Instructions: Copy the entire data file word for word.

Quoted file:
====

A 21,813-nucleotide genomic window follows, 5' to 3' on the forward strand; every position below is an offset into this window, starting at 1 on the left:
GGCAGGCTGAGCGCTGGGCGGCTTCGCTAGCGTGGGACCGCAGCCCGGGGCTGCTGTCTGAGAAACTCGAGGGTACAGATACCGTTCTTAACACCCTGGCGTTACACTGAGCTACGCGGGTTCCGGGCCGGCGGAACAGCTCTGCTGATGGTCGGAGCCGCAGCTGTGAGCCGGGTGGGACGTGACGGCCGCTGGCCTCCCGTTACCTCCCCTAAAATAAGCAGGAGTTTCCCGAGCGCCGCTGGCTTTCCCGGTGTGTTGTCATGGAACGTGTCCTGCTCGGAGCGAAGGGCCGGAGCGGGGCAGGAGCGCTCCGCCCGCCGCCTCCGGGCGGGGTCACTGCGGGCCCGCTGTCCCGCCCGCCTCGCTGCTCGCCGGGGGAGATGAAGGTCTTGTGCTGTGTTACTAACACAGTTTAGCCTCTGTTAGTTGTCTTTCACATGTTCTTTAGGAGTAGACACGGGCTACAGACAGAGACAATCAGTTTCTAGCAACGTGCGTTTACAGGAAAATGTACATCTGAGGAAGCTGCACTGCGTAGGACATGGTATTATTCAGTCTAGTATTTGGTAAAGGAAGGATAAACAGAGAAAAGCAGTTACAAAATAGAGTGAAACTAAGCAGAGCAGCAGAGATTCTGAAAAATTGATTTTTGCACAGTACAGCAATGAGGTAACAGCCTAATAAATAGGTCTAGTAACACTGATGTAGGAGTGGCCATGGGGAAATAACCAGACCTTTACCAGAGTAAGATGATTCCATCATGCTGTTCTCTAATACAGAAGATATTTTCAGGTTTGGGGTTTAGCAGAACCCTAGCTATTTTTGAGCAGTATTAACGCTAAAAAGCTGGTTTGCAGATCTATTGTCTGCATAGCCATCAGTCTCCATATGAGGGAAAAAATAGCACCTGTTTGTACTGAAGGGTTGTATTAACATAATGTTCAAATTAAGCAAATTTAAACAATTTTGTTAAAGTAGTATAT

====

A 21,813-nucleotide genomic window follows, 5' to 3' on the forward strand; every position below is an offset into this window, starting at 1 on the left:
GGCAGGCTGAGCGCTGGGCGGCTTCGCTAGCGTGGGACCGCAGCCCGGGGCTGCTGTCTGAGAAACTCGAGGGTACAGATACCGTTCTTAACACCCTGGCGTTACACTGAGCTACGCGGGTTCCGGGCCGGCGGAACAGCTCTGCTGATGGTCGGAGCCGCAGCTGTGAGCCGGGTGGGACGTGACGGCCGCTGGCCTCCCGTTACCTCCCCTAAAATAAGCAGGAGTTTCCCGAGCGCCGCTGGCTTTCCCGGTGTGTTGTCATGGAACGTGTCCTGCTCGGAGCGAAGGGCCGGAGCGGGGCAGGAGCGCTCCGCCCGCCGCCTCCGGGCGGGGTCACTGCGGGCCCGCTGTCCCGCCCGCCTCGCTGCTCGCCGGGGGAGATGAAGGTCTTGTGCTGTGTTACTAACACAGTTTAGCCTCTGTTAGTTGTCTTTCACATGTTCTTTAGGAGTAGACACGGGCTACAGACAGAGACAATCAGTTTCTAGCAACGTGCGTTTACAGGAAAATGTACATCTGAGGAAGCTGCACTGCGTAGGACATGGTATTATTCAGTCTAGTATTTGGTAAAGGAAGGATAAACAGAGAAAAGCAGTTACAAAATAGAGTGAAACTAAGCAGAGCAGCAGAGATTCTGAAAAATTGATTTTTGCACAGTACAGCAATGAGGTAACAGCCTAATAAATAGGTCTAGTAACACTGATGTAGGAGTGGCCATGGGGAAATAACCAGACCTTTACCAGAGTAAGATGATTCCATCATGCTGTTCTCTAATACAGAAGATATTTTCAGGTTTGGGGTTTAGCAGAACCCTAGCTATTTTTGAGCAGTATTAACGCTAAAAAGCTGGTTTGCAGATCTATTGTCTGCATAGCCATCAGTCTCCATATGAGGGAAAAAATAGCACCTGTTTGTACTGAAGGGTTGTATTAACATAATGTTCAAATTAAGCAAATTTAAACAATTTTGTTAAAGTAGTATAT